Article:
Engaging Parents & Guardians
Parents may be understandably cautious about engaging school personnel for a variety of reasons: concerns that the child may be stigmatized or pigeonholed; concerns that school personnel may push treatment in the direction of settling the child during the school day, even if that treatment does not optimally serve the child; concern that school personnel may use information gleaned from their participation in order to deny services the parent/guardian sees as necessary under FAPE; prior negative experience with treatment or with school personnel.
While no one approach is likely to work in all circumstances, and in some cases, it will remain difficult to engage a family, strategies for engaging parents/guardians that appear reluctant include:
1. Assessment of the reasons for the reluctance by specifically asking: “It sounds like you are not in agreement with the idea of referral for an evaluation/the idea of school staff talking with the clinician. If I were in your shoes, I might feel the same way. Can you tell me what your concerns are? Perhaps we can address them while still getting your child’s needs met”
It is reasonable then to craft a plan that attends to the parent/guardian concerns. For example: “It sounds like you are concerned that we will misunderstand what the clinician is saying and your child will be the worse off for it. What if we were to agree that we convey information to, but not receive information from, the clinician. Or what if we were to agree that all communication happens with you present?”
2. Education for the parent/guardian regarding the benefits of an assessment or of communication between school personnel and clinicians. Generally, you’ll get a more receptive audience if you make it clear that such engagement (referral or communication between school personnel and clinicians) is completely up to them, and will not happen without their consent. It may be best to assume that the parent/guardian is completely new to mental health services and therefore needs some orientation to why you are recommending an evaluation. Here is one narrative about rationale for such engagement:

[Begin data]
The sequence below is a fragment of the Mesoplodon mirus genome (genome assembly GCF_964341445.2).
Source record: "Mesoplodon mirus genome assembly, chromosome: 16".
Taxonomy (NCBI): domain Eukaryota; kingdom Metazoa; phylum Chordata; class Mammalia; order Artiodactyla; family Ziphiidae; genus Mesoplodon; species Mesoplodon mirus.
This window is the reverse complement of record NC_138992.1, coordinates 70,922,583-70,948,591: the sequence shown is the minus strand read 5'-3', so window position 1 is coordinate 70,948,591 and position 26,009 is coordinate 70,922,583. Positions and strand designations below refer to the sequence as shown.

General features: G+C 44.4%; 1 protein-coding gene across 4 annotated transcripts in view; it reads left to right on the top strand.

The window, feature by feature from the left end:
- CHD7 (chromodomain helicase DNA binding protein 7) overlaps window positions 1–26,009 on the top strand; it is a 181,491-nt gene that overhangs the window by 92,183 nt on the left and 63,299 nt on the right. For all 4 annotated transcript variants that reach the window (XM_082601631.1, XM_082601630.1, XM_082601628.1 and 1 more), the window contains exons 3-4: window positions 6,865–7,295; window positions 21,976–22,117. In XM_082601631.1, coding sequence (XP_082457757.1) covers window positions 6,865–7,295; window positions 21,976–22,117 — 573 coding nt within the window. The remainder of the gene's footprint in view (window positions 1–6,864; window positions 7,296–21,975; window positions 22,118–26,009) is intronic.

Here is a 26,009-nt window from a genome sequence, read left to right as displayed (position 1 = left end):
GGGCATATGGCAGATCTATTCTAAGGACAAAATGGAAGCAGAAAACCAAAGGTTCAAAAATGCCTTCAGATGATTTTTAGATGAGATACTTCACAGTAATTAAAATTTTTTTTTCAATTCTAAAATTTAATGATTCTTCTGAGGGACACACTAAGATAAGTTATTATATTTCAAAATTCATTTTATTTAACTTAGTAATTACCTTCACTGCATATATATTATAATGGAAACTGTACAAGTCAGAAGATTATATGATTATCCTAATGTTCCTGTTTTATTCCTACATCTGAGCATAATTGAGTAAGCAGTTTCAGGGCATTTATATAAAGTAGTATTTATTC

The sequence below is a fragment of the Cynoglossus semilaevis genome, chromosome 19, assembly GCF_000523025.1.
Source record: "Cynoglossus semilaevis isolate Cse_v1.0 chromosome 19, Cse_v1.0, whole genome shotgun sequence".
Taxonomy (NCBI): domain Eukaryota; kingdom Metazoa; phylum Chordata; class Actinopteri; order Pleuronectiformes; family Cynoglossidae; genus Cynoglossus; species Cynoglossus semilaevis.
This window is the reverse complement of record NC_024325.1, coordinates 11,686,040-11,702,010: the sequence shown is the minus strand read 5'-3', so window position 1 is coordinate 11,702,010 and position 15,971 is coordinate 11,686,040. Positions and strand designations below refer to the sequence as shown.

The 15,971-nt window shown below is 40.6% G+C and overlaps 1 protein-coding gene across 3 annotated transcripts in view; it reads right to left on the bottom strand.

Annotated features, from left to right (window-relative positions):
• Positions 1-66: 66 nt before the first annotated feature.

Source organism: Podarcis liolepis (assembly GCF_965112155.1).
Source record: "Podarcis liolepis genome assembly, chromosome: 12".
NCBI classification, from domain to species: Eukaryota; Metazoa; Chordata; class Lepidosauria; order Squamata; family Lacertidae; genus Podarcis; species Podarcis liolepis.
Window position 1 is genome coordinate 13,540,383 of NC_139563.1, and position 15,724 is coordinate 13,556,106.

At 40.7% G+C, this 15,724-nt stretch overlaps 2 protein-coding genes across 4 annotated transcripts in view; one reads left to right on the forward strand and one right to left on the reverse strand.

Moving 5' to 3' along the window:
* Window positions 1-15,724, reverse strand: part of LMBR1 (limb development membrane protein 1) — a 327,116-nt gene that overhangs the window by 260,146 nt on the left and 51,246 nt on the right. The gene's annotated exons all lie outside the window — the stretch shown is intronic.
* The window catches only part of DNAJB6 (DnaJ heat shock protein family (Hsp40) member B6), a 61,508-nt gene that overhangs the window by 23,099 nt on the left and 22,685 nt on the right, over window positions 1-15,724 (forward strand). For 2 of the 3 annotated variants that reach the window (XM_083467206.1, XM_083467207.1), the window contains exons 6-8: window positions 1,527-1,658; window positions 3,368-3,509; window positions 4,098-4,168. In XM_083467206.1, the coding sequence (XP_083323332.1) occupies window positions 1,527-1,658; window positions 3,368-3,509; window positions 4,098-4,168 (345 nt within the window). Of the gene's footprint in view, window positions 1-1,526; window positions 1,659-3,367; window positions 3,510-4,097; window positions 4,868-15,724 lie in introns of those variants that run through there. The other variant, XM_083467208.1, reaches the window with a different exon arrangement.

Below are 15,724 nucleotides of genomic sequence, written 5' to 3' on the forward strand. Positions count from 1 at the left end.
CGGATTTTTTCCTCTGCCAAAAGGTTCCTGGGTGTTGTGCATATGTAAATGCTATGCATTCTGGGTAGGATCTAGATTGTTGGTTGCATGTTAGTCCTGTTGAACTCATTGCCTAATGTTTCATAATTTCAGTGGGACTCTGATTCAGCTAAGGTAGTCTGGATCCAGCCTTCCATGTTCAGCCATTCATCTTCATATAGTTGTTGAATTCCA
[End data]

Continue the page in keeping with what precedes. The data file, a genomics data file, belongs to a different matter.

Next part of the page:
“Apart from family life, a child spends most of her or his time at school. School staff may have valuable observation and experience of your child. Including them in the process stands to benefit your child in a number of ways: Their observations about your child’s function and behavior may provide clues leading to an accurate diagnosis and treatment plan; they will likely be able to help track outcome of treatment; should your child require school-based services, including them on the team may increase the chances they will recognize the need for, and support the idea of your child receiving these services. Should you have a concern that a school personnel has misunderstood or misread your child, a well-executed process of diagnosis and treatment planning might lead to better consensus regarding your child’s circumstance. Most schools have their staff operate as a team, so you may elect to engage other members of the team at school in order to support this process. Open dialogue between clinicians and school staff will also support clinicians being able to make specific recommendations to school staff about how to address issues that arise during the school day. Moreover, clinicians can help school staff and parents come to consensus about needed school-based services.”
3. Never worry alone. It may be that the parent/guardian would be more amenable to engaging with another member of your team; provide for that possibility.
4. Think relationship over time, rather than single encounter. In some cases, it will take time to engender enough trust so that a parent can accept the idea of a referral. If there is not imminent danger, that goal may be best supported by taking an incremental approach rather than by pushing so hard as to precipitate more defensiveness.